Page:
BWW Review: THE SEAGULL, Lion and Unicorn Theatre
The seagull gets it right between the eyes, shot, bagged and subsequently stuffed for the crime of what? Noisily asserting its freedom? Flying away whenever it chooses? Or (and I suspect this is the correct answer) it's Chekhov and we need a symbol, a gesture, a hinge between acts.
And it is Chekhov, if at times in this adaptation by Victor Sobchak, only just - I'll leave you to decide if including the line "It's really beginning to get on my tits" adds or subtracts to the experience.
Anyway, we're in a country house (of course) with people piling up the ennui (of course) and everyone is a bit pissed off about something (of course). On paper, it sounds like the late seagull might have got the best deal of the night, but this is the Russian master and, like a duck progressing across the lake on the estate, the serenity visible merely disguises furious goings-on beneath the surface.
As in A Little Night Music (and I like to think that I spotted a nod to Sondheim in the show), everyone is mismatched and miserable - some losing their minds.
Konstantin (Dominic Debartolo with a distracting accent that conjured the image of Frankie Dettori playing the Artful Dodger) writes avant-garde plays and pines for would-be actress Nina (doe-eyed Eleanor Hurrell), who is in love with another writer, older OCD-er Trigorin (regal Robert Anthony) who is sorta shacked up with Konstantin's successful actress mother Arkadina (MILFy Ciara Pounchett). Got all that?
There are other characters too - ill like Sorin, past-it but with a twinkle still in the eye like Dorn, sad like the doomed marriage of Masha and Medvedenko, or comic like rowdy workers Polina and Shamraev. They add picaresque detail as the centre fails to hold.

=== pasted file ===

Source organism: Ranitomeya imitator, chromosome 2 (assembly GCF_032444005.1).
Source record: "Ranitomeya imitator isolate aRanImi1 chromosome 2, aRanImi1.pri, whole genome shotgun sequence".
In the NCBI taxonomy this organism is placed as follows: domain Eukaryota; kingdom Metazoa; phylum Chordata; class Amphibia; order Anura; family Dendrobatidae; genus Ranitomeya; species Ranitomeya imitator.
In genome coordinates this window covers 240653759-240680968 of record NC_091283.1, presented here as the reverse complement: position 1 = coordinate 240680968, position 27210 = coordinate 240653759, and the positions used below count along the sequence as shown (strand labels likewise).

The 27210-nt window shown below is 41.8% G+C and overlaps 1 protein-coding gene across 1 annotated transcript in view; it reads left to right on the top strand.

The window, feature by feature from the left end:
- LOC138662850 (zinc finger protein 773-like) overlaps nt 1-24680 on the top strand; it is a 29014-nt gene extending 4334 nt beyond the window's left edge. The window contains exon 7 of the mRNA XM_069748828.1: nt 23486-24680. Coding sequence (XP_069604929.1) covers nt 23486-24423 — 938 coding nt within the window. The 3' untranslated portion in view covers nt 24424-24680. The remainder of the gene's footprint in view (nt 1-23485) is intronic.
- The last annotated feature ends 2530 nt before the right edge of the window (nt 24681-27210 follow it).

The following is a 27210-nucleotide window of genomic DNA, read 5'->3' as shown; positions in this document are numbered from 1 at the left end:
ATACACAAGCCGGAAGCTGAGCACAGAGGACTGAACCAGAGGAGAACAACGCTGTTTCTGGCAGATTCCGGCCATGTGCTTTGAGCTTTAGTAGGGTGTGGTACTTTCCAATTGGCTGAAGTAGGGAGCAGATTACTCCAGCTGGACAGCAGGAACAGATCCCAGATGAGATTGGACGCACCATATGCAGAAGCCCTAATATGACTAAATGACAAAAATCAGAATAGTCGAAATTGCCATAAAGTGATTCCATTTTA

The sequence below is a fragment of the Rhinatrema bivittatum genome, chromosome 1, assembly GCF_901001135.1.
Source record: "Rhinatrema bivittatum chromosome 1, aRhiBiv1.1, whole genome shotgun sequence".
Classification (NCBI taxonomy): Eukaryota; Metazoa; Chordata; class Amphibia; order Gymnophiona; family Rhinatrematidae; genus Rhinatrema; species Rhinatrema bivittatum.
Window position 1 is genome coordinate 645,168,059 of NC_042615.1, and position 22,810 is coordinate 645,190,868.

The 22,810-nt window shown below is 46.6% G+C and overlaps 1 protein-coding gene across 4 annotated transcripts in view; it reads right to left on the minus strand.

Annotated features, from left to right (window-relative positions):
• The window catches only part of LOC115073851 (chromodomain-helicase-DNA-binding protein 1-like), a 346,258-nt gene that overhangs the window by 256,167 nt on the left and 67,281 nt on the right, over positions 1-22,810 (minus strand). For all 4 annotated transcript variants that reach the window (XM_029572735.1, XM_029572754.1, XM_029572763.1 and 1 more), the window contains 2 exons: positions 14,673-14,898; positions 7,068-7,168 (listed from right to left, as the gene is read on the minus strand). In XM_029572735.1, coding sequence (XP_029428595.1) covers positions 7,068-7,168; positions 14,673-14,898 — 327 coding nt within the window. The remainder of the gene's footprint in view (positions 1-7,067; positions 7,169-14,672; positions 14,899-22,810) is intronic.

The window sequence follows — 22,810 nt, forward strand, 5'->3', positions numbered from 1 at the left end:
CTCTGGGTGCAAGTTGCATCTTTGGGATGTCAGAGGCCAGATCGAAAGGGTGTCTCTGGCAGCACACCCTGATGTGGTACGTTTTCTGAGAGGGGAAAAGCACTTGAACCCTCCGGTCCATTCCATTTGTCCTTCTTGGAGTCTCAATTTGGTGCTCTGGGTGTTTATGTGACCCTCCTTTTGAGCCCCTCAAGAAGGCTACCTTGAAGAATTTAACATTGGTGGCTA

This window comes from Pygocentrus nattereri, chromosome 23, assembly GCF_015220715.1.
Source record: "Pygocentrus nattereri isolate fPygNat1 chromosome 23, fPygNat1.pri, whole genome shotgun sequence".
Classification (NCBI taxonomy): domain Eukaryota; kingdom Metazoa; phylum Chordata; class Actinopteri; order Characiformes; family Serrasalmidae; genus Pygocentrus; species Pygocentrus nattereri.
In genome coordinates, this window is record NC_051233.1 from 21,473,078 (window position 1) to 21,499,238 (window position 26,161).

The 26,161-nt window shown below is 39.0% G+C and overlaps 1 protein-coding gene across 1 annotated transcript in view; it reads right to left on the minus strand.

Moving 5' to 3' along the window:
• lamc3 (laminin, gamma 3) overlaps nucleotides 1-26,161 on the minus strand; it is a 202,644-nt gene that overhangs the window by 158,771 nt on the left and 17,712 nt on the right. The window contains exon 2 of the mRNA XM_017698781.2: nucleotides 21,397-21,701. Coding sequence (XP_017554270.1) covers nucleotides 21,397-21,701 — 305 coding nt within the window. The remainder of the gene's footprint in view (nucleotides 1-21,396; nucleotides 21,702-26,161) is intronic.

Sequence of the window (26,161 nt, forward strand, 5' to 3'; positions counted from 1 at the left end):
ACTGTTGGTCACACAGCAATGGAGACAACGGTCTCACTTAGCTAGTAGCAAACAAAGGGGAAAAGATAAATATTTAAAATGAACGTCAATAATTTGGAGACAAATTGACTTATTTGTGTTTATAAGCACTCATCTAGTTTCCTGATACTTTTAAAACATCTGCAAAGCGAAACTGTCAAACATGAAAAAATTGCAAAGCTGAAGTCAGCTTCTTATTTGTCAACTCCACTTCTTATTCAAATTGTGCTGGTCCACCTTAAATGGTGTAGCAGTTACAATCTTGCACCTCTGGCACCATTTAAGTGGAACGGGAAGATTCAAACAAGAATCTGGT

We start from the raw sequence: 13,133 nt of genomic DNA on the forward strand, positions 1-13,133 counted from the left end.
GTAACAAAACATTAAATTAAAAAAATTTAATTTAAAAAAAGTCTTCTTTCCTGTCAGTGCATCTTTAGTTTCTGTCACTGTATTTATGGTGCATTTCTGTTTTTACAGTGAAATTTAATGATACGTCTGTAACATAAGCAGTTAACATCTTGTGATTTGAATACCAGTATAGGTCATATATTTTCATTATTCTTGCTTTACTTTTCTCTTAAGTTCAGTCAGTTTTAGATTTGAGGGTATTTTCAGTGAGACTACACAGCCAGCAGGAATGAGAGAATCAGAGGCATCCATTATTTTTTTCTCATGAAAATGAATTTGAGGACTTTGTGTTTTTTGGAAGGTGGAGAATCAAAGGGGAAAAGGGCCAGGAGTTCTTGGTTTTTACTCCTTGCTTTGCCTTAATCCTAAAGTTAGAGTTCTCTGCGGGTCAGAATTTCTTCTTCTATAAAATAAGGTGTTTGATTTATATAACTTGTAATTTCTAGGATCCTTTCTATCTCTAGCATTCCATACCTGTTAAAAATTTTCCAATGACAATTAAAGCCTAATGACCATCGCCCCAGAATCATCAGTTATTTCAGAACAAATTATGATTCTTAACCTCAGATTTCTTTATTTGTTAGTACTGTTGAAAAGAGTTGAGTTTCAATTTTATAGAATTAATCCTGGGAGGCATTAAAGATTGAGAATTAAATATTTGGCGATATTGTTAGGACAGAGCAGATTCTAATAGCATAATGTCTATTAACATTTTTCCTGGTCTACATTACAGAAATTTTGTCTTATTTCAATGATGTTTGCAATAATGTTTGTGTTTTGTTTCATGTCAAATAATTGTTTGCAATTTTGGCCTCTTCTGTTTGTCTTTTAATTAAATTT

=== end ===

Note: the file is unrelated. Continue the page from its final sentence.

Since it's Chekhov, you're continually having your funny bone tickled, but you're afraid to laugh because people are really suffering out there. Is it comedy or tragedy? Are we laughing at them (their vanity, their self-regard, their foolishness) or laughing with them (the blunt home truths, the appalling compromises, the way life just bites you on the bum sometimes)?
The genius of the writing is to present this rich buffet of human weaknesses to us and demand that we select what to chew on this time, knowing that another viewing will allow us to pick out other tasty morsels to feed the mind.
That things don't end well is hardly the most egregious spoiler you'll read this week, but it hardly matters as they'll all be back on stage near you soon - you're never more than a few weeks away from another Chekhov in London.
This adaptation doesn't always catch the right tone, but the costumes are lovely to look at, and there are some nice performances to enjoy, particularly from the pouty pair, Eleanor Hurrell and Sadie Pepperrell (Masha). Most of all, it makes you think about life - the good, the bad and the ugly of it. And it you laugh while you do so - guiltily.